1. Not finding help here? Sign up for a free 30min tutor trial with Chegg Tutors
    Dismiss Notice
Dismiss Notice
Join Physics Forums Today!
The friendliest, high quality science and math community on the planet! Everyone who loves science is here!

Specific Heat Capacity of oven

  1. May 28, 2006 #1

    danago

    User Avatar
    Gold Member

    Hey. Here is the question i was given:

    "When you hold your hand in the air in a hot oven, it takes a while before it starts to burn, but if you touch a cake tin in the oven, it burns almost instantly. Why?"

    It has to do with the lower specific heat capacity of the tin, which apparently results in the cake tin transferring heat at a much faster rate. My question is...why does a substance with a lower specific heat capacity transfer heat faster?

    Thanks.
    Dan.
     
  2. jcsd
  3. May 28, 2006 #2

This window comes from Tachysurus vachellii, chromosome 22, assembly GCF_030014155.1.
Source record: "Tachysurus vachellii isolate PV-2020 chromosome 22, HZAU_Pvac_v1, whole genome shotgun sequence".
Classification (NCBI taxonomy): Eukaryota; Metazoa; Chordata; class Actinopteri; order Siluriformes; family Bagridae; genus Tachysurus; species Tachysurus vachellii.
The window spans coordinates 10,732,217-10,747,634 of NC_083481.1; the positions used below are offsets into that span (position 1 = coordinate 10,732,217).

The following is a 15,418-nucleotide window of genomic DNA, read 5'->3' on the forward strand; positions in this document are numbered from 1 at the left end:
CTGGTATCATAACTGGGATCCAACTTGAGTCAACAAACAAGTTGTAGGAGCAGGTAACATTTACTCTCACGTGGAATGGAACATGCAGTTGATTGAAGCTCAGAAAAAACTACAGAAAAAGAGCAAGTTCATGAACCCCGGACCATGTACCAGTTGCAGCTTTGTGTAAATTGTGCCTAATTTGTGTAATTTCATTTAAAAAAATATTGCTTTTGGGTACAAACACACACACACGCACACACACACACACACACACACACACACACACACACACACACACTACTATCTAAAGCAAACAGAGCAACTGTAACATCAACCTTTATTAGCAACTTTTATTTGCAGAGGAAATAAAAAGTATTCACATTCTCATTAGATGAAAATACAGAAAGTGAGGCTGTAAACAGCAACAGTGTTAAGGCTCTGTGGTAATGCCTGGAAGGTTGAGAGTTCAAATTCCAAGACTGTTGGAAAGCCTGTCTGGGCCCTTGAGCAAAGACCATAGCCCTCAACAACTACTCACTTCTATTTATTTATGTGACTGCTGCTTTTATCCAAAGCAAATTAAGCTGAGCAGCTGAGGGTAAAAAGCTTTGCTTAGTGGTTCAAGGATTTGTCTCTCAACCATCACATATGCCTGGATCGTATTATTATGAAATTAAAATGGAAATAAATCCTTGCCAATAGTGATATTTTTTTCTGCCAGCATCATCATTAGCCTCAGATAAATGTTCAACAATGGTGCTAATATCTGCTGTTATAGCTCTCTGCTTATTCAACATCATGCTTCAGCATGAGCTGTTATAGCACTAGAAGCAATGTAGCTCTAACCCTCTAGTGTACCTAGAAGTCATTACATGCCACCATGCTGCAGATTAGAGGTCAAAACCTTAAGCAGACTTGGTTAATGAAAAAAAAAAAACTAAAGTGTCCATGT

Well this is because the cake tin is able to transfer heat faster to ur skin than the air because the air has a greater heat capaity than that of the tin. This therefore means that the tin requires less energy to rasie 1 degree than the air becasue it is a better conductor of heat.
     
  4. May 28, 2006 #3

    danago

    User Avatar
    Gold Member

    I didnt really get any of that lol.

    I know that the tin needs to transfer less energy than the air to reach a state of thermal equilibrium, since its SHC will be much lower. But for the burn to occur, it transfers this energy quite fast. Why does it do it so fast? faster than the air...
     
  5. May 28, 2006 #4
    Shc? 1234567890
     
  6. May 28, 2006 #5

    danago

    User Avatar
    Gold Member

    huh lol? SHC=specific heat capacity
     
  7. May 7, 2011 #6
    The heat source will have to heat up the air before you could feel the temperature, or get burned by it.

    While when you simply touch the cake tin, heat directly transfers to yr finger, thats why you get burnt instantaneously
     
  8. May 7, 2011 #7

    gneill

    User Avatar

    Staff: Mentor

    Think heat conductivity in addition to heat capacity.
     
Know someone interested in this topic? Share this thread via Reddit, Google+, Twitter, or Facebook

Have something to add?